Working long hours but feeling like your financial health is going nowhere is a commonly expressed pain point when we meet with new clients.  To begin with, identifying your financial aspirations and the point where you stop working to ‘meet expenses’ and start working to ‘create wealth’, will empower you to make informed decisions on where your optimal work-life balance sits.

3.“82% of GPs are remunerated on a proportion of billings basis”

There is no surprise in this statistic, however, it does highlight some important issues that need to be kept front of mind for practice owners and managers.

  1. Practices and GPs need to ensure appropriate structures and agreements are in place to properly administer a business relationship based on this remuneration method. Lack of effective planning, structuring and record-keeping can have legal and taxation implications.

  2. Practices need watertight systems and processes to handle the correct collection and proportionate split of doctor earnings. Practices collecting on behalf of GP providers have a duty to the GP in relation to accuracy, compliance and documentation.  At GrowthPilot we feel very strongly about this issue – see Is your medical practice making these financial mistakes?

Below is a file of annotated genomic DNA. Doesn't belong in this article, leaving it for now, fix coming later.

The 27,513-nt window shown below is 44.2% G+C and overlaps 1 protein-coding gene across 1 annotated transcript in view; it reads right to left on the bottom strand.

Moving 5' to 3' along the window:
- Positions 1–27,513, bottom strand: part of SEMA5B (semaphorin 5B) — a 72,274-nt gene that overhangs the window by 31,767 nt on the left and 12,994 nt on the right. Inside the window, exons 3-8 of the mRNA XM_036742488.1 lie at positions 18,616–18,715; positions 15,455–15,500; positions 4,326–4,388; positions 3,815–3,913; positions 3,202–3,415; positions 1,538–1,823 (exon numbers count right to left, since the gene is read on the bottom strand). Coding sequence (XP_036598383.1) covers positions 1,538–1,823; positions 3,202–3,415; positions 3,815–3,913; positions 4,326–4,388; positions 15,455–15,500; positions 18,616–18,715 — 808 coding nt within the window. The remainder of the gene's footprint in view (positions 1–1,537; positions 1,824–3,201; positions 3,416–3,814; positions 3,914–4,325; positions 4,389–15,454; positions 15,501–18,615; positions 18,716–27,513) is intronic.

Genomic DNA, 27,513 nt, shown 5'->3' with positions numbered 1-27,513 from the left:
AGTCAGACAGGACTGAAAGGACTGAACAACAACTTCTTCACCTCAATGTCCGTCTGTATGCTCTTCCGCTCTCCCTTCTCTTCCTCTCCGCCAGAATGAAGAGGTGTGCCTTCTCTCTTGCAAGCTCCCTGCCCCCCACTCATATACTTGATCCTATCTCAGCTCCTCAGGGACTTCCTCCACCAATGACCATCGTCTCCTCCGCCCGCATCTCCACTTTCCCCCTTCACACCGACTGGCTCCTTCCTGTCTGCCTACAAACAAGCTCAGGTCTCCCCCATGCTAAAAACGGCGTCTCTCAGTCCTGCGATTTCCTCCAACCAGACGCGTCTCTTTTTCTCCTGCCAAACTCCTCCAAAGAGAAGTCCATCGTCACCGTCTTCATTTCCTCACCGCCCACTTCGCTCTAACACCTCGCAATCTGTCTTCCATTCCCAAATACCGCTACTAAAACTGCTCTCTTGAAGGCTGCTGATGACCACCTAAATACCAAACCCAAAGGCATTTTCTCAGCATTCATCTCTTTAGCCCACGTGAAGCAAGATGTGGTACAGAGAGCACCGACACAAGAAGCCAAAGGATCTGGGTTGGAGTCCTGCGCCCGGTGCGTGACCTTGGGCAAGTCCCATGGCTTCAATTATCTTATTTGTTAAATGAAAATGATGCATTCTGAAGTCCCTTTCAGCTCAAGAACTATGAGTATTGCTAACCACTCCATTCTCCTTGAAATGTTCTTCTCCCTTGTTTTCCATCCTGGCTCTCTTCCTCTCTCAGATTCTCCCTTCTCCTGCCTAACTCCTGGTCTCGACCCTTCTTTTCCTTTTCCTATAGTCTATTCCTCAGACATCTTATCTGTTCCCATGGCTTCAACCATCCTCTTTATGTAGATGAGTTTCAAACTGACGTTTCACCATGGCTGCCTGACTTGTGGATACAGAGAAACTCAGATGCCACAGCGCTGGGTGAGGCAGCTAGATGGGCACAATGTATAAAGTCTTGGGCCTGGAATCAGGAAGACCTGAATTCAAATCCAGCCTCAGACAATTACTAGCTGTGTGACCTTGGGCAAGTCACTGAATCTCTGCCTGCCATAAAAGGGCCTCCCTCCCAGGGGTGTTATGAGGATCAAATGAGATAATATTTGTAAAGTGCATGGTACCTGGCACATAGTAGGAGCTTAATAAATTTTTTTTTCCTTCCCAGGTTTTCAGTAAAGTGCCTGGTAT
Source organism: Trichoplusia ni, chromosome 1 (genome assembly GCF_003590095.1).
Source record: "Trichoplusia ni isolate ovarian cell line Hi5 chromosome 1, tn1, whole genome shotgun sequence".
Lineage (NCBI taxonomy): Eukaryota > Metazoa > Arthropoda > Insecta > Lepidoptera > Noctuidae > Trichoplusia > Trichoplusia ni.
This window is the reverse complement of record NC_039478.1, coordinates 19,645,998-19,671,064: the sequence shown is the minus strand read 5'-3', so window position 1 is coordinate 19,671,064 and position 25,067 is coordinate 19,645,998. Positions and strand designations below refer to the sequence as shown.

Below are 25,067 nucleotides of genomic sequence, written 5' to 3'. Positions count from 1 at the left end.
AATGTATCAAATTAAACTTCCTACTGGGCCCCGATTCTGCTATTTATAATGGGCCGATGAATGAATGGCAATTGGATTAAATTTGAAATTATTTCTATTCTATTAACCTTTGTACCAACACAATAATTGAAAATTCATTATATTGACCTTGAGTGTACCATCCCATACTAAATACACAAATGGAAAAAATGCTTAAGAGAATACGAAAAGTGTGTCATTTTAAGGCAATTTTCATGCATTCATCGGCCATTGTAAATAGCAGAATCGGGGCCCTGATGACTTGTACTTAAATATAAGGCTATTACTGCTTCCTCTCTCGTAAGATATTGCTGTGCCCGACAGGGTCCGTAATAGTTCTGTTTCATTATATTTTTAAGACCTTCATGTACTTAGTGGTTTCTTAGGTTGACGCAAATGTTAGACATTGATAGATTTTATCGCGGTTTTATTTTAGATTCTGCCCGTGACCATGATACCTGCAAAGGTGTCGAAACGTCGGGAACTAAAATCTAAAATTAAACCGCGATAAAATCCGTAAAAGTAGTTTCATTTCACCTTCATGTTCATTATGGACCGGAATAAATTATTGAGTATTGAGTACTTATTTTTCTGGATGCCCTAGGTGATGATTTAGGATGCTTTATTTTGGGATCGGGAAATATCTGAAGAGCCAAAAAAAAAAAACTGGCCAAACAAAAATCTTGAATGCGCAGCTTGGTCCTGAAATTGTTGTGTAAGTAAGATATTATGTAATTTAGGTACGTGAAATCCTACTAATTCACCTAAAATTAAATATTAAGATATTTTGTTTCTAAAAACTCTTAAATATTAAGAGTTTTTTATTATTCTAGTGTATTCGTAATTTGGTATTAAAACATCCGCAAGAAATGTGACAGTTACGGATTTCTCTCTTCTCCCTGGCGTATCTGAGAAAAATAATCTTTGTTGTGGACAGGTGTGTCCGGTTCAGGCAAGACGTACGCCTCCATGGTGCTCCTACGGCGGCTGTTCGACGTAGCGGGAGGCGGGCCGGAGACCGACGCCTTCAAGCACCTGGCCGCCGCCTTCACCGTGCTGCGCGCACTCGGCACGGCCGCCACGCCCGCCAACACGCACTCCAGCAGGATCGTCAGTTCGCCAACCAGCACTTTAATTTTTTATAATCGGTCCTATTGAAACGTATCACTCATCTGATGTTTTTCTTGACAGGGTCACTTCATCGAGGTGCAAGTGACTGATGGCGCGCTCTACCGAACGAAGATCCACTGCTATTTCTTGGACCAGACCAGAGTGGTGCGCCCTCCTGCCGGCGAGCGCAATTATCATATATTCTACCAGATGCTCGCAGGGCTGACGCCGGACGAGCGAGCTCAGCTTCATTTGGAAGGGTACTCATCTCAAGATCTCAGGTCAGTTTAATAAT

3. Fully trained GPs engaging as practice employees is a relatively rare scenario and practices should seek guidance on the tax and compliance effectiveness of these arrangements.

4.“More than half (55%) of GPS have no interest in owning a practice in the future”

This suggests that some GPs are moving away from the traditional career aspiration of practice ownership.  With more GPs not tied through ownership to a physical practice location, could we see a more fluid workforce or more local movement from practice to practice than we have seen previously?   If so, GP retention has never been more important.

GP retention is a long-term profit driver and success factor in a GP practice (see Retain your practice GPs for long term profit).  Therefore, taking the time to understand the interests and career goals of your GPs is crucial.  It is probable that the career motivators of a younger GP workforce are vastly different than that of a more senior practice owner.

5.“62% of practices employee allied health professionals in their main practice”